Many ideas start on paper, few go on to be made of it. Yet, when brothers Henry and Fred Hoffman, the duo behind Norwich-based Newfangled Games, sketched their level ideas for a new platformer and then began manipulating the A4 sheet in their hands, Paper Trail was born.
The top-down puzzle adventure employs a spatial manipulation mechanic, allowing you to fold its planes and merge its sides to solve puzzles. You play as Paige (get it?), a budding academic leaving home for the first time to pursue her studies, spurred on by this unique ability.
“We were thinking of ways we could manipulate the world, and randomly, we tried folding the paper,” says Henry Hoffman, CEO and designer. “This immediately caught our attention as the front and back worlds would merge neatly along the edge of the paper.”
From there, the brothers paired the mechanic with a concept for a puzzle game they describe as “mechanic-driven design,” citing formative inspiration in the likes of 2008’s Braid . The team has spent most of the past three years perfecting the game in development.
The world is set on pieces of paper, with levels on the fronts and backs of the sheets: folding merges the two levels. “You can then seamlessly pass through the rift where you’ve folded paper, as if you’ve also folded space and time itself,” explains Henry. “It’s like the classic scene in [the movie] Event Horizon, where Sam Neill stabs a pencil through a folded piece of paper to explain how wormholes work – only as a game mechanic.”
What results is a Monument Valley-style design, with a similar panel puzzle-solving to 2017’s award-winning Gorogoa. Within this paper world unfolds a story of growing up in a small town and leaving to follow big dreams. “It’s only through Paige exploring her strange ability to fold the world that she develops the courage to run away from home, to leave her life behind, and ultimately, for her parents to come to terms with the new reality,” says Henry.
It’s not far from the setting up of the studio itself – originally started in a Brixton basement flat (“unfit for human habitation,” says Henry), and now in the team’s growing indie studio in Norwich. “My brother and I both relate to the themes around growing up in a rural town and needing to leave people behind to try to follow our dreams,” says Henry. “I just don’t think we’d ever have expected to be doing it together.”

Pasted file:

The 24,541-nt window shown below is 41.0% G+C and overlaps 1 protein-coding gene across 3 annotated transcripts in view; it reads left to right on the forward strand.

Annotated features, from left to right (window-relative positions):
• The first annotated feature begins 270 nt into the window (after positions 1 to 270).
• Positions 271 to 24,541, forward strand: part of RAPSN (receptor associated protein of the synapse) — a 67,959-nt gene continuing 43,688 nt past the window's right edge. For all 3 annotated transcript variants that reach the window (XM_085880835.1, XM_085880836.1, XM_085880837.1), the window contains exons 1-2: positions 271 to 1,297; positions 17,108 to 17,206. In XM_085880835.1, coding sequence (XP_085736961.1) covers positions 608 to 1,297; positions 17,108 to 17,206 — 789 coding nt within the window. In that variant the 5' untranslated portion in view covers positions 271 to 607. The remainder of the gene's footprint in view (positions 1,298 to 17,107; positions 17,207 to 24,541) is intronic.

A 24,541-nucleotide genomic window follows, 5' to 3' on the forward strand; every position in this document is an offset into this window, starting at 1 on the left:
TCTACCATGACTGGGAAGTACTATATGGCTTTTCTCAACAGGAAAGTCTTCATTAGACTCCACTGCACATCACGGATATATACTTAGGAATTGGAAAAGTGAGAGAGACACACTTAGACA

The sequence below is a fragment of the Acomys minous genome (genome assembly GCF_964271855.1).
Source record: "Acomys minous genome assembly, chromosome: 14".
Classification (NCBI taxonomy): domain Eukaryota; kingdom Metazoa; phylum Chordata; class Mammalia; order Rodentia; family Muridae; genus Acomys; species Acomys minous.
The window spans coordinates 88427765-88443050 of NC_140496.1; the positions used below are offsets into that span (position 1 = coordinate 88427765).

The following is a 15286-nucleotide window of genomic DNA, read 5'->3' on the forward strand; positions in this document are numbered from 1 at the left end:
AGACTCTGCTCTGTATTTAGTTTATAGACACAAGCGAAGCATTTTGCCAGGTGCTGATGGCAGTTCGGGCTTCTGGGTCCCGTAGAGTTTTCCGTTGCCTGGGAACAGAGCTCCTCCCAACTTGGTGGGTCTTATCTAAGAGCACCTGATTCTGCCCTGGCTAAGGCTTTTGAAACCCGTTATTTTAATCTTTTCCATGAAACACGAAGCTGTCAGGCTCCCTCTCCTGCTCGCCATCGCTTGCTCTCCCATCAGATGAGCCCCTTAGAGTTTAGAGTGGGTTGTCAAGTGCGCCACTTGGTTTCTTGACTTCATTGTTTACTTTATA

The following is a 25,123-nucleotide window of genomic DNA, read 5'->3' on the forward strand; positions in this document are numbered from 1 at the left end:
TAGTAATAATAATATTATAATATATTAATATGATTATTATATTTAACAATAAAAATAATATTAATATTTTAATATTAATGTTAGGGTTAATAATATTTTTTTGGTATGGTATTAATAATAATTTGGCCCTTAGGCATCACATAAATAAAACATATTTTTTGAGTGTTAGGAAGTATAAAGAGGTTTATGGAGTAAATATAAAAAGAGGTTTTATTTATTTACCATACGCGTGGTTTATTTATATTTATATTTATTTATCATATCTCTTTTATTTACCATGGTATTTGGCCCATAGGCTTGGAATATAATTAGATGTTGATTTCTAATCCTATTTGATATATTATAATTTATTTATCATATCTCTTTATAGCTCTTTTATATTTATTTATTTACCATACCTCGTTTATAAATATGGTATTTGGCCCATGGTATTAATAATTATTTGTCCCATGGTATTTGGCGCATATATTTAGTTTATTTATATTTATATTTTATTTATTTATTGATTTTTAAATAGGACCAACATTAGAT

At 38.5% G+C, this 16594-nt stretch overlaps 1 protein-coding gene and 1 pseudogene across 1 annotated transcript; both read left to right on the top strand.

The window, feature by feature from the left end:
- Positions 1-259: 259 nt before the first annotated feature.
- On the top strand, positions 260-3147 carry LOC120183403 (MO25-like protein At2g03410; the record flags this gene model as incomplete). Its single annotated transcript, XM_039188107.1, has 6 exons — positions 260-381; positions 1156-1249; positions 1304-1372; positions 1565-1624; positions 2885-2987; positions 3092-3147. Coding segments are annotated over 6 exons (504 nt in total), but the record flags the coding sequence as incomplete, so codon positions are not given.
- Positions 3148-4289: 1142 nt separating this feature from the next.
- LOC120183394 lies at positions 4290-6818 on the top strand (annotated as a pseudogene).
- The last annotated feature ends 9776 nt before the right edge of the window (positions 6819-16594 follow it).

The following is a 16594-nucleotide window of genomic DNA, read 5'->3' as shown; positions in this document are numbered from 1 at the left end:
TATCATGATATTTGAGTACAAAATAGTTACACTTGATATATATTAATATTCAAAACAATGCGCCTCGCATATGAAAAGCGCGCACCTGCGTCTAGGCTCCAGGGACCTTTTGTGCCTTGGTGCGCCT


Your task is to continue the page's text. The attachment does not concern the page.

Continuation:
The visually distinct art style, meanwhile, is about more than looking pretty. “It’s intrinsic to how the entire game functions,” says art director Fred Hoffman, who faced similar design challenges in his work on the highly rated 2016 puzzle game Hue. “The perspective was one of the first things we had to work out. Early on, we had the game function more like a side-on platformer, but we moved to a compromise between side-on and top-down, which allowed us to design intricate puzzles, but also tell a visual story.”
There’s a playable demo available now, but there is still much to reveal. “In the full game, we have fully voiced foldable cutscenes, and the characters have more narrative weight,” says Henry. “We’re excited for players to realise the game isn’t just puzzle after puzzle, and that there are characters with interconnected relationships and very story-driven cutscenes between the environments”. A collectible system, which involves finding origami animals to unlock achievements, has also yet to be shown, but is designed to cater to fans looking for extra replayability and challenges.
The game, out next year, has picked up awards at the Taipei Game Show and Reboot Develop, leading to partnerships with Netflix to bring the game to iOS and Android. Plus, perhaps the most discerning critics of all have been coloured impressed. “We were very surprised to have an editor from the British Origami Society magazine come and play the game,” says Henry. “They were very complimentary, even though I’m sure we had committed some origami faux pas in the game.”
• Paper Trail launches on Steam, Nintendo Switch, PlayStation 4/5, and Xbox Series X/S in early 2024.